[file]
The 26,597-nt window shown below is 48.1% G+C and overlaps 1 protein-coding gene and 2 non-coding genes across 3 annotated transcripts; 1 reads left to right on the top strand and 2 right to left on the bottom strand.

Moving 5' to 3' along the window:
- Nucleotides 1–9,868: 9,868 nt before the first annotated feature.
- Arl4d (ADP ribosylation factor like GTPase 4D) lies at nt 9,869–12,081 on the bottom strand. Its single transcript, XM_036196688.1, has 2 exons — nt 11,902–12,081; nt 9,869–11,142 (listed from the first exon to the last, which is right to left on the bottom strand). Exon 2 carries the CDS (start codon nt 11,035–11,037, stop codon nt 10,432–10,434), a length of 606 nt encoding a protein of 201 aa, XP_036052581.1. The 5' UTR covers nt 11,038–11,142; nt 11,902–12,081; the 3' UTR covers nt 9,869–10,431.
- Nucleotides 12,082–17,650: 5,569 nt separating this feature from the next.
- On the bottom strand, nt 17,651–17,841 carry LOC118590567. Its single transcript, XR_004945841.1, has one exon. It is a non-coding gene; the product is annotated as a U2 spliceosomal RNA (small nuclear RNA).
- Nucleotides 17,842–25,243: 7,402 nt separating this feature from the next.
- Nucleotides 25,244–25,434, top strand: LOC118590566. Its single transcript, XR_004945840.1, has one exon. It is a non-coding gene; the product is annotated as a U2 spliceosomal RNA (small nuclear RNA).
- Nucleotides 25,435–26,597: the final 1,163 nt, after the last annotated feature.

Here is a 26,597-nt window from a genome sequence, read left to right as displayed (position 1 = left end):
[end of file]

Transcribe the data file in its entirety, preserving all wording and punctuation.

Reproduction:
The 26,597-nt window shown below is 48.1% G+C and overlaps 1 protein-coding gene and 2 non-coding genes across 3 annotated transcripts; 1 reads left to right on the top strand and 2 right to left on the bottom strand.

Moving 5' to 3' along the window:
- Nucleotides 1–9,868: 9,868 nt before the first annotated feature.
- Arl4d (ADP ribosylation factor like GTPase 4D) lies at nt 9,869–12,081 on the bottom strand. Its single transcript, XM_036196688.1, has 2 exons — nt 11,902–12,081; nt 9,869–11,142 (listed from the first exon to the last, which is right to left on the bottom strand). Exon 2 carries the CDS (start codon nt 11,035–11,037, stop codon nt 10,432–10,434), a length of 606 nt encoding a protein of 201 aa, XP_036052581.1. The 5' UTR covers nt 11,038–11,142; nt 11,902–12,081; the 3' UTR covers nt 9,869–10,431.
- Nucleotides 12,082–17,650: 5,569 nt separating this feature from the next.
- On the bottom strand, nt 17,651–17,841 carry LOC118590567. Its single transcript, XR_004945841.1, has one exon. It is a non-coding gene; the product is annotated as a U2 spliceosomal RNA (small nuclear RNA).
- Nucleotides 17,842–25,243: 7,402 nt separating this feature from the next.
- Nucleotides 25,244–25,434, top strand: LOC118590566. Its single transcript, XR_004945840.1, has one exon. It is a non-coding gene; the product is annotated as a U2 spliceosomal RNA (small nuclear RNA).
- Nucleotides 25,435–26,597: the final 1,163 nt, after the last annotated feature.

Here is a 26,597-nt window from a genome sequence, read left to right as displayed (position 1 = left end):